G-LVQ tries to overcome the limitations of LVQ by using genetic algorithms. But traditional GAs have also got some limitations, so that some improvements had to be added to the traditional GA paradigm, but remaining at the same time within the GA spirit.
The best solution to the problem of LVQ optimization is to optimize a LVQ network globally. This means optimizing the initial weight vectors, the learning algorithm, and the number of weight vectors as well. Nevertheless, the learning algorithm seems to be optimal enough, so that it will not taken into account.
In order to use a GA on a LVQ the initial weight vectors must, then, be coded into a chromosome. All the components of each weight vector, along with its label, are coded together. As is usual in GAs, a population of chromosomes is used, each one is evaluated by decoding a net from the chromosome, and training and testing it on the training sample, and a new generation is created from the fittest.
Usual GA operators, like mutation and uniform crossover, are used. But, besides, bearing in mind the length of the LVQ network must be also optimized, there must be some operators for altering the length of the chromosome. These operators add or eliminate the representation of a whole weight vector (including label), and are, namely:
With respect to the fitness criterium, it is usual in classification problems that adding more vectors to the classifier improves classification accuracy, but at a cost (the cost of computing the class raises with the number of vectors, since the input vector must be compared with each of the reference vectors). Besides, it is desirable that the classifier itself is close (in the euclidean sense) to the samples, in such a way that it becomes a good representation of the training sample. Thus, there are three quantities to optimize: classification accuracy, length of the dictionnary (neural net size) and distortion (or proximity from the neural net to the classified samples).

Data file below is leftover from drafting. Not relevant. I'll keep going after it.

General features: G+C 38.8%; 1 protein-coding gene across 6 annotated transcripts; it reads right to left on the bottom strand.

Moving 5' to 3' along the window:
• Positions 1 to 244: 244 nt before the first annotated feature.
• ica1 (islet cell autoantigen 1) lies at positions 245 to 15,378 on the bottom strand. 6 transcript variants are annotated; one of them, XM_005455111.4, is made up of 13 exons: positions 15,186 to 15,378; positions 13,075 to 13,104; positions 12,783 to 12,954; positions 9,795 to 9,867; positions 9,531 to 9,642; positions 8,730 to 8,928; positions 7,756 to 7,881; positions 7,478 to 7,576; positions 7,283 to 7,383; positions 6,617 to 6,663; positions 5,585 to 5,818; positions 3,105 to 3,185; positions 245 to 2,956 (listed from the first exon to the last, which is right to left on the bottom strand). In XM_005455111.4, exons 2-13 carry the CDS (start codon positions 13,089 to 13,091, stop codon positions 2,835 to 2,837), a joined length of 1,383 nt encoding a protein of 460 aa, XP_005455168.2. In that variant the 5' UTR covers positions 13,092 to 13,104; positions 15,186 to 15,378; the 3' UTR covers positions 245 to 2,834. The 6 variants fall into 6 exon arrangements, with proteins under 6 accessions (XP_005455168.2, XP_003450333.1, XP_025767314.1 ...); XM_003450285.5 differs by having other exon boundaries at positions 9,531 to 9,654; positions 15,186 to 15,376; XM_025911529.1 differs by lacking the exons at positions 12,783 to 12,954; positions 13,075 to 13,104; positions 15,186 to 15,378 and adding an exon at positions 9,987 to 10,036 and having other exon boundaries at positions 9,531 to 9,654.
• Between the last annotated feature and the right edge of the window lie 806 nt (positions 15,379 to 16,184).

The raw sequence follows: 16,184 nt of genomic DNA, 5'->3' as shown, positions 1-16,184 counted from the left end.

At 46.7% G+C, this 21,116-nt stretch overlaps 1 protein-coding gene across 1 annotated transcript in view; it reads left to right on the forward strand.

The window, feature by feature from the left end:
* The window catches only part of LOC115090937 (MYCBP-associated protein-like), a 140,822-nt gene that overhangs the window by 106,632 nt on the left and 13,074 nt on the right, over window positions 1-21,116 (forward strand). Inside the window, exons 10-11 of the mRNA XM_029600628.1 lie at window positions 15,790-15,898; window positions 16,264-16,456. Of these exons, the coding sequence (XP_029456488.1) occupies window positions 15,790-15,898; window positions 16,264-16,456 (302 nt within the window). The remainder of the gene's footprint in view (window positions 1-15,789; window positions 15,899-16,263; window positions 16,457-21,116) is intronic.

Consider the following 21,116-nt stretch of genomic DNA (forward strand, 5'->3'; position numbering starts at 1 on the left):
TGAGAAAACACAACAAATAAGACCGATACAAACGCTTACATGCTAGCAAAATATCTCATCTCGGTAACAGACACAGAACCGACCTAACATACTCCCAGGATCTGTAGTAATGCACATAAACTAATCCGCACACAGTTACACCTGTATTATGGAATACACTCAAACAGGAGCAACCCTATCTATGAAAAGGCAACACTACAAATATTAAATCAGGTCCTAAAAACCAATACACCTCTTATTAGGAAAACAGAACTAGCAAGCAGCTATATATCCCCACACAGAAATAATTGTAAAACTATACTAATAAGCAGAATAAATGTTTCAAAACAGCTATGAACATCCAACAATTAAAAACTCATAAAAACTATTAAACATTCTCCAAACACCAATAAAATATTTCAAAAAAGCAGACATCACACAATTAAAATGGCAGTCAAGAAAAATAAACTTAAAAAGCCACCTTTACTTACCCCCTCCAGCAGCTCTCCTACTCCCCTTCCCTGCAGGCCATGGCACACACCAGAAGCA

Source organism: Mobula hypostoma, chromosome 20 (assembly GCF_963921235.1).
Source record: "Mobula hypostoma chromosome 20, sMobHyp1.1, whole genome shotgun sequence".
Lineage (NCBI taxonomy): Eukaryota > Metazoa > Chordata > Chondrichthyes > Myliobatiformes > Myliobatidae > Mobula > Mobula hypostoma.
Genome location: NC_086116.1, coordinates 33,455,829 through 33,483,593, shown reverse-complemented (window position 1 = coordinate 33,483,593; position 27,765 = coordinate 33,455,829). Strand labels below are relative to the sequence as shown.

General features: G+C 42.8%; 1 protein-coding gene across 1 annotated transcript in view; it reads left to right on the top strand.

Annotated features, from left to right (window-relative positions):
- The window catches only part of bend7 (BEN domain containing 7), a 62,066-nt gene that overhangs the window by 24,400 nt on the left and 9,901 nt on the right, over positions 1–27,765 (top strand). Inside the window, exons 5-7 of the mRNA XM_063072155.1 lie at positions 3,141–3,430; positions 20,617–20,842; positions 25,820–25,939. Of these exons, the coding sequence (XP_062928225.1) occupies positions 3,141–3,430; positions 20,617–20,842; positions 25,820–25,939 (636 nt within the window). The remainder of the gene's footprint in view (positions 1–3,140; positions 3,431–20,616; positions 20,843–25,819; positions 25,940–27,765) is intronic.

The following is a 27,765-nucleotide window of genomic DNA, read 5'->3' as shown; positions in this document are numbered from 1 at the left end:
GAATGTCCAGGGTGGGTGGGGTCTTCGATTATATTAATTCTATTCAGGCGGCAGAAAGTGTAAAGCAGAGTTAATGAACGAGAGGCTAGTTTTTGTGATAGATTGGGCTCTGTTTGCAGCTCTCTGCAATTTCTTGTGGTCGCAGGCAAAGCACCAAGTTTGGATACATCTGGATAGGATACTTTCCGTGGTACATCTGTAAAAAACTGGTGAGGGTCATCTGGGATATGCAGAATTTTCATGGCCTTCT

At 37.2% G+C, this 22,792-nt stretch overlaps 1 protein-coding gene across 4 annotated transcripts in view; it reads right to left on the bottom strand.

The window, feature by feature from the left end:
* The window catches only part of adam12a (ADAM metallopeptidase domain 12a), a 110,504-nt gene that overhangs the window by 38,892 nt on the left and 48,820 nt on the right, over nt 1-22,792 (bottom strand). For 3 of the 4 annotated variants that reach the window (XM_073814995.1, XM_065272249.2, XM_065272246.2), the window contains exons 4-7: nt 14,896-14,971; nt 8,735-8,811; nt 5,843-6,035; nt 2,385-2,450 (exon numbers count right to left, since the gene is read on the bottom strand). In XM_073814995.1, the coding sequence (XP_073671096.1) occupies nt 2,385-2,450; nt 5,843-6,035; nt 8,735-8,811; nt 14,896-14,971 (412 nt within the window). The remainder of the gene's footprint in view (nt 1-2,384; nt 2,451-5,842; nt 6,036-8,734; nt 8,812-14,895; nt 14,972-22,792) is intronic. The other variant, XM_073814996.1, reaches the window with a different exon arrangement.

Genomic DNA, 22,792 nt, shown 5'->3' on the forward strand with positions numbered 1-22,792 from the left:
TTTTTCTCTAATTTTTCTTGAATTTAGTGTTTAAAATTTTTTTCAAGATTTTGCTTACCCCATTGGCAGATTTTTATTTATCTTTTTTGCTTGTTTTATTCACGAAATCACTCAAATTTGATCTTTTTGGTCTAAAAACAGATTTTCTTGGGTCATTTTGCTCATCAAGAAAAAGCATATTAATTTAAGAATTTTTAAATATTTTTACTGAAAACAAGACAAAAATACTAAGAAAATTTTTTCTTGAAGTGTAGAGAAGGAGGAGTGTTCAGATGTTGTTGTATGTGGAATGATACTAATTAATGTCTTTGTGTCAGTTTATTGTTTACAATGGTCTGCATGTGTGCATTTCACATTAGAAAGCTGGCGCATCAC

Usual scalar fitness cannot cope with this, since it is difficult to join all these criteria in a single fitness formula. Thus, G-LVQ uses a vector fitness, in such a way that two members of the population are compared in turn for each of those quantities. Accuracy is usually considered the most important, being distortion and neural net size less important. However, the order of evaluation can be altered by the user.
On the other hand, G-LVQ algorithm is intended to be executed in parallel machines, like PVM or a Connection Machine. It has been designed to perform al GA operations locally, in such a way that the chromosomes in the population are considered to be in a grid. All comparison and other operations take place locally. For instance, each member of the population is only compared with those in the neighboring nodes of the grid, and mates also with one of the chromosomes in those nodes. Routing time is reduced, and besides, this modification keeps the original spirit of GAs, distilled on the phrase ``Distrust central authority'' .